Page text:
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Green Group says TransCanada, State Dept. Emails Show 'Pro-Pipeline Bias'

by Andrew Restuccia

Internal emails released Monday show a sometimes friendly relationship between a State Department official and a top lobbyist for TransCanada Corp., the company seeking federal approval to build a major Canada-U.S. oil pipeline.

Protesters opposing the Keystone XL pipeline carry a mock pipeline in front of Pershing Auditorium in Lincoln, Neb., Tuesday, Sept. 27, 2011, before a public hearing began inside. Today, the environmental group Friends of the Earth, which obtained emails under a Freedom of Information Act request, said newly released documents are “deeply disturbing” and indicate “pro-pipeline bias and complicity at the State Department,” the federal agency that is heading up a review of TransCanada’s application to build the Keystone XL pipeline. (AP Photo/Nati Harnik) The environmental group Friends of the Earth, which obtained the emails under a Freedom of Information Act request, said the documents are “deeply disturbing” and indicate “pro-pipeline bias and complicity at the State Department,” the federal agency that is heading up a review of TransCanada’s application to build the Keystone XL pipeline.

The 1,700-mile pipeline — which would carry Canadian oil sands from Alberta to refineries in Texas — has ignited a firestorm in Washington, pitting environmental and public lands groups against the oil industry.

The emails released Monday include exchanges between Paul Elliott, a top lobbyist at TransCanada and former aide to Secretary of State Hillary Clinton’s 2008 presidential campaign, and Marja Verloop, a State Department official who works on energy and environmental issues at the U.S. embassy in Ottawa.

In one email, Verloop cheers Elliott after he says he has secured Sen. Max Baucus’s (D-Mont.) support for the pipeline.

“Go Paul! Baucus support holds clout,” Verloop wrote in a Sept. 10, 2010, email.

In another email, Verloop invites Elliott to visit Ottawa.

“When are you coming up to visit? It's a snowy winter wonderland here this morning,” Verloop said Dec. 14, 2010.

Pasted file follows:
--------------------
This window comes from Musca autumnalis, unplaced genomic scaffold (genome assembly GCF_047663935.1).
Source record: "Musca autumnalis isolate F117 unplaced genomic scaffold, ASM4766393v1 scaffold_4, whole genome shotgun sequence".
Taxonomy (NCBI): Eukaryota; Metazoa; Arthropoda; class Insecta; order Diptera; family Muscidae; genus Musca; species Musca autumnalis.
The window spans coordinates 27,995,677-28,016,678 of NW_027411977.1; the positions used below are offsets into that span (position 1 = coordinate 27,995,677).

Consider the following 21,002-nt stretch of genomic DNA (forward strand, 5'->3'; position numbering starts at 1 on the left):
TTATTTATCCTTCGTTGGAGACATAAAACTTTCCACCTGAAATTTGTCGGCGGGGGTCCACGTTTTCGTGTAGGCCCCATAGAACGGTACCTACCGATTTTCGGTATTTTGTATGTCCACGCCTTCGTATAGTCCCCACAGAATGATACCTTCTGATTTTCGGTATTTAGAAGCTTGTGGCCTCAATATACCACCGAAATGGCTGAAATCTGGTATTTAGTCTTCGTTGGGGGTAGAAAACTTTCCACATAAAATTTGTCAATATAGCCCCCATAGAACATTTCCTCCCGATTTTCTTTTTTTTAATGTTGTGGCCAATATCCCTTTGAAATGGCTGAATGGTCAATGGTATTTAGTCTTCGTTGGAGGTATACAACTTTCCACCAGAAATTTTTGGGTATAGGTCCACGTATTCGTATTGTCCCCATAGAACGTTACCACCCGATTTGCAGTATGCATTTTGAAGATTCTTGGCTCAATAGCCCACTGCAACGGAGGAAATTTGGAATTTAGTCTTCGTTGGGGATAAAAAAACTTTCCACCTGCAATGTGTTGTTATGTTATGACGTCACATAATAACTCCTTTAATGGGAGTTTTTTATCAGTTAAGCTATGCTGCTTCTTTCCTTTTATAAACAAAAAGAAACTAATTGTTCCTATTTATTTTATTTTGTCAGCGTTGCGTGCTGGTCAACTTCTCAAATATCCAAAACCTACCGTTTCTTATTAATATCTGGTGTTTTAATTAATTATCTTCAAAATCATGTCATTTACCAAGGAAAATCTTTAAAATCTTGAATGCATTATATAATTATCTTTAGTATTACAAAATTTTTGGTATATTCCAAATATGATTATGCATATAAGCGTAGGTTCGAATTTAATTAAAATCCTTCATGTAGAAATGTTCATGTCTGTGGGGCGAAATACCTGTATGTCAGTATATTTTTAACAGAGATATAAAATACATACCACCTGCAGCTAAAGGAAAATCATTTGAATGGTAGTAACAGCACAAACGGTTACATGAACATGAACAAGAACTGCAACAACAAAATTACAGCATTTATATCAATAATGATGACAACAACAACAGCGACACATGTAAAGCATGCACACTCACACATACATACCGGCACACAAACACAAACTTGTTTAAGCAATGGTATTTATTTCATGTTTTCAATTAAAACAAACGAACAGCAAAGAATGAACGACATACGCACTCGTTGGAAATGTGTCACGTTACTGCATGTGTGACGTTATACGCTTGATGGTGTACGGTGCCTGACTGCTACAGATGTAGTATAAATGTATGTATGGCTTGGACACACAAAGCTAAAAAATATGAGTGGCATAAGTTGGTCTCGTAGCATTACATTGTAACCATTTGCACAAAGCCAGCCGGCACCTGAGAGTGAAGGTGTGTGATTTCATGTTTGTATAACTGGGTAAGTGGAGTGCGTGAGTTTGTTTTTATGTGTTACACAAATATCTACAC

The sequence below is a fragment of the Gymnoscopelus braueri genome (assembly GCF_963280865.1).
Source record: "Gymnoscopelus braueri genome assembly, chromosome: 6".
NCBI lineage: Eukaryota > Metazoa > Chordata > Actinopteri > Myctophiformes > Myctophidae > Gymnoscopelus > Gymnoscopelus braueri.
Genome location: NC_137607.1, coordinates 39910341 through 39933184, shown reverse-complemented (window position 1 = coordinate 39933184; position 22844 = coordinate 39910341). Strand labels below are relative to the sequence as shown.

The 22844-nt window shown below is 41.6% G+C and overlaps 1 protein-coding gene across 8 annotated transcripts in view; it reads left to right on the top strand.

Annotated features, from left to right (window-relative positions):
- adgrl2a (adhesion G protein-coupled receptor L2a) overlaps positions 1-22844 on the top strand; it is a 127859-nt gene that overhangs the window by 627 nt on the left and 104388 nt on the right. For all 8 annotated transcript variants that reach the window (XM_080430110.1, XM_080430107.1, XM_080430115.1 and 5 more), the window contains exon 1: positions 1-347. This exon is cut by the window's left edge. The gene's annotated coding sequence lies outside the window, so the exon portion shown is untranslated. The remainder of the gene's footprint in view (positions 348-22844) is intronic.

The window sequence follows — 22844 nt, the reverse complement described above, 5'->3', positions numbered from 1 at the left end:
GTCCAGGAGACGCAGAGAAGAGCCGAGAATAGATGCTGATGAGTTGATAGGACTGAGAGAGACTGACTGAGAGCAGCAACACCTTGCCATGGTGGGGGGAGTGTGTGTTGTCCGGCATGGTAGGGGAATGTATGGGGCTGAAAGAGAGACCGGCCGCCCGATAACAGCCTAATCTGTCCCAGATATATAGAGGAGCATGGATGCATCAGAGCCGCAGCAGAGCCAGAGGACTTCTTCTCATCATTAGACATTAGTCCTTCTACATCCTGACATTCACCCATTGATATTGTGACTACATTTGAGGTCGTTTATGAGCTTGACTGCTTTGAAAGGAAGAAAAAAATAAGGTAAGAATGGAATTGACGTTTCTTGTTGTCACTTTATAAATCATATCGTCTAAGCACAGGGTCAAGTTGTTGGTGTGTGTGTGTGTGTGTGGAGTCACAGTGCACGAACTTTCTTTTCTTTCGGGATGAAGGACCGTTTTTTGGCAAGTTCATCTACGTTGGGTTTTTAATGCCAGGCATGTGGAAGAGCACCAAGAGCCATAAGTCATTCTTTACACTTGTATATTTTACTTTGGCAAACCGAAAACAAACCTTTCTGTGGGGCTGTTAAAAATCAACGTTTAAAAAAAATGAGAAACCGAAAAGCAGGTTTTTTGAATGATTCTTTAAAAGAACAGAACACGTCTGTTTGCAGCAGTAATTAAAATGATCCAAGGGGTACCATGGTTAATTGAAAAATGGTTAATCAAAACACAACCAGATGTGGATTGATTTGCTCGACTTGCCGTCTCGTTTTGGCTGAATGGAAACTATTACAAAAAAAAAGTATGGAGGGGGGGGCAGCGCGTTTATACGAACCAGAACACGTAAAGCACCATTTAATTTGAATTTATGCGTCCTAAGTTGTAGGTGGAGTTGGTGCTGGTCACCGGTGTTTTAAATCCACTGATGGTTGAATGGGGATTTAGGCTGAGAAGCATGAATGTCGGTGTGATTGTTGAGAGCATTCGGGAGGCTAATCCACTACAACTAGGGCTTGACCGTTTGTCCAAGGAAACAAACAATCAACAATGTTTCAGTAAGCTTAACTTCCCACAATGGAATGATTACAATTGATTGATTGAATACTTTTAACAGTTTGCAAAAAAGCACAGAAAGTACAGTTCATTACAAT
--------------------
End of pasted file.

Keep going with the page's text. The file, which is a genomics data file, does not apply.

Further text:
Other emails appear to show Verloop inviting Elliott and another State Department official to a Fourth of July party.

Groups like Friends of the Earth, which released another series of emails last week, say the State Department’s review of the pipeline has been incomplete, alleging that it downplays the project’s potential impacts on the environment.

The State Department said in August that the project poses little environmental risk if managed properly and the administration expects to make a final decision on the pipeline by the end of the year. It is currently conducting a series of public meetings on the pipeline.

Friends of the Earth and other environmental groups have long criticized Elliott. Last month, the environmental group called on the Justice Department to investigate Elliott, alleging that he had lobbied the Obama administration for approval of the Keystone XL pipeline for more than a year without registering as a lobbyist.

State Department spokeswoman Wendy Nassmacher said Monday that the administration is "committed to a fair, transparent and thorough process."

"Throughout the process we have been in communication with industry as well as environmental groups, both in the United State and in Canada,” she said. “These conversations are similar to the public meetings we held last week. We listen to all opinions, but there is much more that goes into the national interest determination decision."

James Millar, a TransCanada spokesman, dismissed the emails Monday as an attack on the Keystone XL project by Friends of the Earth.

“Mr. Elliott was and is simply doing his job — no laws have been broken,” Millar said. “His role is very similar to the job the over 60 registered D.C. lobbyists for 10 environmental groups perform.

“The environmentalists continue to use sound bites over substance and facts, attacking anyone who disagrees with their point of view.”

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